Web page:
Multimode interferometry with trapped Bose-Einstein condensates


Atom interferometry with trapped samples offers the advantage of long interrogation times in compact setups, measuring forces and local fields with spatial resolution of a few micrometers. Here, we experimentally demonstrate a multimode interferometer comprising a Bose-Einstein condensate of 39K atoms trapped in a harmonic potential, where the interatomic interaction is canceled exploiting Feshbach resonances. A pulsed optical lattice coherently splits the BEC in multiple momentum components (Kapitza-Dirac diffraction), that form different interferometric modes oscillating in the harmonic potential along separate trajectories. When these trajectories recombine after half- or full-oscillation period, a second Kapitza-Dirac diffraction reshuffles the momentum components, i.e. the interferometer modes: the relative modal amplitudes at the interferometer output are sensitive to external forces, through the induced displacement of the harmonic potential. We characterize the interferometer performance and discuss perspective improvements.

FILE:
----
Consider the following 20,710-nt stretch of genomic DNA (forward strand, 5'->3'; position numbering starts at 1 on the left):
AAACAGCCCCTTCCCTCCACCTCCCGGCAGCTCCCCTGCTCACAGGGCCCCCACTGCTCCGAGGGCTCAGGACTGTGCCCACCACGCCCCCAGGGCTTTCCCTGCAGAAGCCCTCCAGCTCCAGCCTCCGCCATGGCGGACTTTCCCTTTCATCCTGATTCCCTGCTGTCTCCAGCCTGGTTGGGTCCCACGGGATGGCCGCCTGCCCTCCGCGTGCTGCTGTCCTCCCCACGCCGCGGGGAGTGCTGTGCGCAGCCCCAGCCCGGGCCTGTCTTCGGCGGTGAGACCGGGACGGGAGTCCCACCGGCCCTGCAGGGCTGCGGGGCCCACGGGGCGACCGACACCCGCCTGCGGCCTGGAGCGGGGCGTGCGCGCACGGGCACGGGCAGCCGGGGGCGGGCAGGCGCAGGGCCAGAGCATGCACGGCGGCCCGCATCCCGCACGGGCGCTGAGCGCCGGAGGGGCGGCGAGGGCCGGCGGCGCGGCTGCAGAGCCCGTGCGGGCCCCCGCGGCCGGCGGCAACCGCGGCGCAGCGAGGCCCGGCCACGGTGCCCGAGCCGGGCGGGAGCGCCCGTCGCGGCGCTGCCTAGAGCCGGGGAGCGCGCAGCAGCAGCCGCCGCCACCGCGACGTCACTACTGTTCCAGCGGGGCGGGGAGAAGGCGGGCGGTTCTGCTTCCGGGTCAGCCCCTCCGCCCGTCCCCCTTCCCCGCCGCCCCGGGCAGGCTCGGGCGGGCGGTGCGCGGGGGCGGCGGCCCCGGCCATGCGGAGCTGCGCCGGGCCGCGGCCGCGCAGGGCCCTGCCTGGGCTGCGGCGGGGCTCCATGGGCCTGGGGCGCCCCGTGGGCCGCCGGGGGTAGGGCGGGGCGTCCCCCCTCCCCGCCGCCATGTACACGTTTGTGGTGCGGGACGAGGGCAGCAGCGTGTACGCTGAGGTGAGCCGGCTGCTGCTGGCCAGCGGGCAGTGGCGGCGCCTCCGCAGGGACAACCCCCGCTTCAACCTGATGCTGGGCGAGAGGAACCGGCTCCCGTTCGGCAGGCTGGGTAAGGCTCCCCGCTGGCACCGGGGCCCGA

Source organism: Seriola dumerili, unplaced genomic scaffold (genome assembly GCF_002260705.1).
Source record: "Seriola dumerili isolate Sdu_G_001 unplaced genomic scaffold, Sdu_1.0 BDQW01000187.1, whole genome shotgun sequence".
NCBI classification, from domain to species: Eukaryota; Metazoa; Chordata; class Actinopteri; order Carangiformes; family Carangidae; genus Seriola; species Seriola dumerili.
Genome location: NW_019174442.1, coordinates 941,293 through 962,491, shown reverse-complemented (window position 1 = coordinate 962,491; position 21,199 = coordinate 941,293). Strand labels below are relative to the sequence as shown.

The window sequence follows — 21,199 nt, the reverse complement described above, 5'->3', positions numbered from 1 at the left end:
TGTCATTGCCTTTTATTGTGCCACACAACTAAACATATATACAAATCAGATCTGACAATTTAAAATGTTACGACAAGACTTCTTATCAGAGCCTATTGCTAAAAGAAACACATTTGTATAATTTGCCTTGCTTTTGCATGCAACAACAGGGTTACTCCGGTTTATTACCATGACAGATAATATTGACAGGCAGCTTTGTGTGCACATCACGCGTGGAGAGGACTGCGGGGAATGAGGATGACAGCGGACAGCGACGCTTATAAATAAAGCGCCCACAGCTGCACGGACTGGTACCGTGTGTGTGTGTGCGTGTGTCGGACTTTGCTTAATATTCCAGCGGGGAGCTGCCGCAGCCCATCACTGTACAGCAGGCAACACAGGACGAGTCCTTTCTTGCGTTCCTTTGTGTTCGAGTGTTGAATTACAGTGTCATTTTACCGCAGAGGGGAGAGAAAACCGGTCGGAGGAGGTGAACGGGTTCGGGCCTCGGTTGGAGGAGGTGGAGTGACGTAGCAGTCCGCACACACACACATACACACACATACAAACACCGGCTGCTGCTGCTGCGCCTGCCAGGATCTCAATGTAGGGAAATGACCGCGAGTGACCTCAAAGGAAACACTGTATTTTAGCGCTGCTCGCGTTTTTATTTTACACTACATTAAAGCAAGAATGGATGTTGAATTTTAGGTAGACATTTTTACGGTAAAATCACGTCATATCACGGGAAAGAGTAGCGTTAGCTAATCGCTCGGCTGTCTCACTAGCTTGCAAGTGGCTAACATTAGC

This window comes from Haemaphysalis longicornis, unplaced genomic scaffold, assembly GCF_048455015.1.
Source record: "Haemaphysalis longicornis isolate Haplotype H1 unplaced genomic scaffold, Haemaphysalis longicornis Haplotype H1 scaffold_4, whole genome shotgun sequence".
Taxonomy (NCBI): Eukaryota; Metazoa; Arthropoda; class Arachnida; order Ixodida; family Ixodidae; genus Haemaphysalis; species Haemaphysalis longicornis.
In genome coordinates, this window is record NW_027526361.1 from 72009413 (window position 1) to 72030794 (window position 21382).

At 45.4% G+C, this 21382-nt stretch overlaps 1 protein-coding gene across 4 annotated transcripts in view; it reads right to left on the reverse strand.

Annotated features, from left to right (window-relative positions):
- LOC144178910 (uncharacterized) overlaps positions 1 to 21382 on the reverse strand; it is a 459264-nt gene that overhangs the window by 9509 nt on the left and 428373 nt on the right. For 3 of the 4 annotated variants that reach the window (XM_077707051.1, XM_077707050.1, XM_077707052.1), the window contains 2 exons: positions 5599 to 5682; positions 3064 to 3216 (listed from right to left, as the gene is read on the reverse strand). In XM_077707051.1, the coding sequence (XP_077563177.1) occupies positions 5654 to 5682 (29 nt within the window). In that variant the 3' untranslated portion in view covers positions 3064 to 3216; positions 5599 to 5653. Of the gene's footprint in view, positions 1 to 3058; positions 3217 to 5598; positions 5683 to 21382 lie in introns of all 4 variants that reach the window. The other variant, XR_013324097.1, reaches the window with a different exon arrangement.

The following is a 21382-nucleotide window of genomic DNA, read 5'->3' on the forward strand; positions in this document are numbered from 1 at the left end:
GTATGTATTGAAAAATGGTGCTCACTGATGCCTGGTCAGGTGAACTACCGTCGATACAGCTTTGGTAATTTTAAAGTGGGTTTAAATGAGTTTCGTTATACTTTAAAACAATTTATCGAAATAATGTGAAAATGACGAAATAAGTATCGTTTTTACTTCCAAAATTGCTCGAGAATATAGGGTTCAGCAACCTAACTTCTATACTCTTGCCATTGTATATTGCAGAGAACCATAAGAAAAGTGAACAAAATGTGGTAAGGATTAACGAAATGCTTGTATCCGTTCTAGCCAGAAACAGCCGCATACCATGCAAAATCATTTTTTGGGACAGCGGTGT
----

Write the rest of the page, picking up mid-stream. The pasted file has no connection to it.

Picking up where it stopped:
L. Masi et al.
Multimode trapped interferometer with noninteracting Bose-Einstein condensates
Phys. Rev. Research 3, 043188 (2021)